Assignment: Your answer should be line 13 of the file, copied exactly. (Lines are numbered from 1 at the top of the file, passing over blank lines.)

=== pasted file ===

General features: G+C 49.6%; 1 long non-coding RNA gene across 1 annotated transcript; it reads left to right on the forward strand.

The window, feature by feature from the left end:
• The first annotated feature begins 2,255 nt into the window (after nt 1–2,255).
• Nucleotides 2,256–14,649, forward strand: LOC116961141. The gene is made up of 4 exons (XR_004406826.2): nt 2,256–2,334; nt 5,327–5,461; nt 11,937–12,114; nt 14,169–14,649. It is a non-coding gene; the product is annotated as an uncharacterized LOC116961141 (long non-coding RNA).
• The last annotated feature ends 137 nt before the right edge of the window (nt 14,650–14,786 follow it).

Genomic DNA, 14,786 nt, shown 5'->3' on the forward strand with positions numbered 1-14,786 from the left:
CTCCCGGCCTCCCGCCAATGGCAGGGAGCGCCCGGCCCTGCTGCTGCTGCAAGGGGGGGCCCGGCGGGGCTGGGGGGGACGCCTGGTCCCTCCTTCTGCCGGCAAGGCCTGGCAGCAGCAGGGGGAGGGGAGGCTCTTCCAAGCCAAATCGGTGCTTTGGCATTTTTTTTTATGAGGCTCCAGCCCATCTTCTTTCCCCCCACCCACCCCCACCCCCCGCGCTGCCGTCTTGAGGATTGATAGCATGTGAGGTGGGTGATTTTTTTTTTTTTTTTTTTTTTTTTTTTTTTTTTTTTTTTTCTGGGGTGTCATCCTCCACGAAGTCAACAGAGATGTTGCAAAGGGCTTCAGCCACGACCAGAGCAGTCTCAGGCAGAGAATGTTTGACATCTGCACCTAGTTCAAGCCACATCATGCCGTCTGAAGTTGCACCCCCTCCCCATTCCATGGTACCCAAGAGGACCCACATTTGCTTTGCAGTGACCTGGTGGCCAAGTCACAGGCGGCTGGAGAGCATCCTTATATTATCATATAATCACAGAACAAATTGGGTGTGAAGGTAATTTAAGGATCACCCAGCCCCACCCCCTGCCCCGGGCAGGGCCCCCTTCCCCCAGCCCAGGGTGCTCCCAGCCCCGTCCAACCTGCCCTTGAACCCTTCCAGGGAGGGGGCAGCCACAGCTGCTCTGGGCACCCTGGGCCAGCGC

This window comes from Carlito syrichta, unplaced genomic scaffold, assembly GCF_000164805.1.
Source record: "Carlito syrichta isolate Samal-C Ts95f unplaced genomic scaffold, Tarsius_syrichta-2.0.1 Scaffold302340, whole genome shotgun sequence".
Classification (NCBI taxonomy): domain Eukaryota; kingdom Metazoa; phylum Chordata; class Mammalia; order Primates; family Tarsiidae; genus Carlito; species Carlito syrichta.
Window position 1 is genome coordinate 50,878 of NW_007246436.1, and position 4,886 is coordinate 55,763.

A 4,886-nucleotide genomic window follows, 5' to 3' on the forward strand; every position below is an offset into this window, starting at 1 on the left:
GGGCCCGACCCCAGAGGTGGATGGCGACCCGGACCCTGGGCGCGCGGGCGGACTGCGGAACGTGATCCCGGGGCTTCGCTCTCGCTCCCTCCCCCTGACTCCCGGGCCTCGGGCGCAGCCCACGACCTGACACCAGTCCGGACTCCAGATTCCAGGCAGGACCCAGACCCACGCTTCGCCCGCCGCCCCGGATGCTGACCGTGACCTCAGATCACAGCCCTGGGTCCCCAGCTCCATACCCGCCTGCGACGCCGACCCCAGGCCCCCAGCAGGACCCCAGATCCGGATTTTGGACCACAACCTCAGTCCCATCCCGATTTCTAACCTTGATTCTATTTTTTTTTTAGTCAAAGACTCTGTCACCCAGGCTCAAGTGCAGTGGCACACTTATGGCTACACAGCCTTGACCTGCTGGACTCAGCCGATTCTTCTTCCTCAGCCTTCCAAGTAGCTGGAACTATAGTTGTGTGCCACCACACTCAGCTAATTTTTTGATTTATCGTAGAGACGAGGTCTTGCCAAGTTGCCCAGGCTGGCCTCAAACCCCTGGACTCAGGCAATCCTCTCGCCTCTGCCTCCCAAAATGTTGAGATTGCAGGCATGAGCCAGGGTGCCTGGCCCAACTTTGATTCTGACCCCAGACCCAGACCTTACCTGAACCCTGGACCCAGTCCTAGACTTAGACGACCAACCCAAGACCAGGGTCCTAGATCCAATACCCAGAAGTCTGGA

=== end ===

GGGCCCGACCCCAGAGGTGGATGGCGACCCGGACCCTGGGCGCGCGGGCGGACTGCGGAACGTGATCCCGGGGCTTCGCTCTCGCTCCCTCCCCCTGACTCCCGGGCCTCGGGCGCAGCCCACGACCTGACACCAGTCCGGACTCCAGATTCCAGGCAGGACCCAGACCCACGCTTCGCCCGCCGCCCCGGATGCTGACCGTGACCTCAGATCACAGCCCTGGGTCCCCAGCTCCATACCCGCCTGCGACGCCGACCCCAGGCCCCCAGCAGGACCCCAGATCCGGATTTTGGACCACAACCTCAGTCCCATCCCGATTTCTAACCTTGATTCTATTTTTTTTTTAGTCAAAGACTCTGTCACCCAGGCTCAAGTGCAGTGGCACACTTATGGCTACACAGCCTTGACCTGCTGGACTCAGCCGATTCTTCTTCCTCAGCCTTCCAAGTAGCTGGAACTATAGTTGTGTGCCACCACACTCAGCTAATTTTTTGATTTATCGTAGAGACGAGGTCTTGCCAAGTTGCCCAGGCTGGCCTCAAACCCCTGGACTCAGGCAATCCTCTCGCCTCTGCCTCCCAAAATGTTGAGATTGCAGGCATGAGCCAGGGTGCCTGGCCCAACTTTGATTCTGACCCCAGACCCAGACCTTACCTGAACCCTGGACCCAGTCCTAGACTTAGACGACCAACCCAAGACCAGGGTCCTAGATCCAATACCCAGAAGTCTGGA